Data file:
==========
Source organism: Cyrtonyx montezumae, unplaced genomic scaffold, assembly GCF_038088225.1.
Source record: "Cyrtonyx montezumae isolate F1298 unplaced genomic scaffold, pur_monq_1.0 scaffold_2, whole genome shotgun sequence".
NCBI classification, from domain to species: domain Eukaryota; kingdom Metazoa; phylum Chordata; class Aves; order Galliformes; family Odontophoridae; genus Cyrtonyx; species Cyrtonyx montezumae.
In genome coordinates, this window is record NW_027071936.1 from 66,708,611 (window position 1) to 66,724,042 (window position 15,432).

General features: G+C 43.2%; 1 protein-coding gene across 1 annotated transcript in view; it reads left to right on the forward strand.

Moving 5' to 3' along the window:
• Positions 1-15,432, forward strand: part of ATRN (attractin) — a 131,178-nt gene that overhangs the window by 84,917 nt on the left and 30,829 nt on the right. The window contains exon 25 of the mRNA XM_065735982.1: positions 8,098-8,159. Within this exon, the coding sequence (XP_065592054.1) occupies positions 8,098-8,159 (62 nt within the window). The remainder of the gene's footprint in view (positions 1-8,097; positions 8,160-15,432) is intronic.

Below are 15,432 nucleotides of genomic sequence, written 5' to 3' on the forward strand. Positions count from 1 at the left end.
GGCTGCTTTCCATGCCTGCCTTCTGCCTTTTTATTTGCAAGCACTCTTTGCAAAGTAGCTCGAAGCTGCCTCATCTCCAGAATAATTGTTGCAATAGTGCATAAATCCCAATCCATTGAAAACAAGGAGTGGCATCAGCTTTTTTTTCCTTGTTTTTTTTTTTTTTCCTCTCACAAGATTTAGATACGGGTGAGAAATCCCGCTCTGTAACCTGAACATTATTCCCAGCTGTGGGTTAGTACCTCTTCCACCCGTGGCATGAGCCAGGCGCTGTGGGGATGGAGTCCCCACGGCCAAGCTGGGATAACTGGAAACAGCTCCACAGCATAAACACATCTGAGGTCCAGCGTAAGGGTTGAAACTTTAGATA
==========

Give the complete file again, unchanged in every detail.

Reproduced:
Source organism: Cyrtonyx montezumae, unplaced genomic scaffold, assembly GCF_038088225.1.
Source record: "Cyrtonyx montezumae isolate F1298 unplaced genomic scaffold, pur_monq_1.0 scaffold_2, whole genome shotgun sequence".
NCBI classification, from domain to species: domain Eukaryota; kingdom Metazoa; phylum Chordata; class Aves; order Galliformes; family Odontophoridae; genus Cyrtonyx; species Cyrtonyx montezumae.
In genome coordinates, this window is record NW_027071936.1 from 66,708,611 (window position 1) to 66,724,042 (window position 15,432).

General features: G+C 43.2%; 1 protein-coding gene across 1 annotated transcript in view; it reads left to right on the forward strand.

Moving 5' to 3' along the window:
• Positions 1-15,432, forward strand: part of ATRN (attractin) — a 131,178-nt gene that overhangs the window by 84,917 nt on the left and 30,829 nt on the right. The window contains exon 25 of the mRNA XM_065735982.1: positions 8,098-8,159. Within this exon, the coding sequence (XP_065592054.1) occupies positions 8,098-8,159 (62 nt within the window). The remainder of the gene's footprint in view (positions 1-8,097; positions 8,160-15,432) is intronic.

Below are 15,432 nucleotides of genomic sequence, written 5' to 3' on the forward strand. Positions count from 1 at the left end.
GGCTGCTTTCCATGCCTGCCTTCTGCCTTTTTATTTGCAAGCACTCTTTGCAAAGTAGCTCGAAGCTGCCTCATCTCCAGAATAATTGTTGCAATAGTGCATAAATCCCAATCCATTGAAAACAAGGAGTGGCATCAGCTTTTTTTTCCTTGTTTTTTTTTTTTTTCCTCTCACAAGATTTAGATACGGGTGAGAAATCCCGCTCTGTAACCTGAACATTATTCCCAGCTGTGGGTTAGTACCTCTTCCACCCGTGGCATGAGCCAGGCGCTGTGGGGATGGAGTCCCCACGGCCAAGCTGGGATAACTGGAAACAGCTCCACAGCATAAACACATCTGAGGTCCAGCGTAAGGGTTGAAACTTTAGATA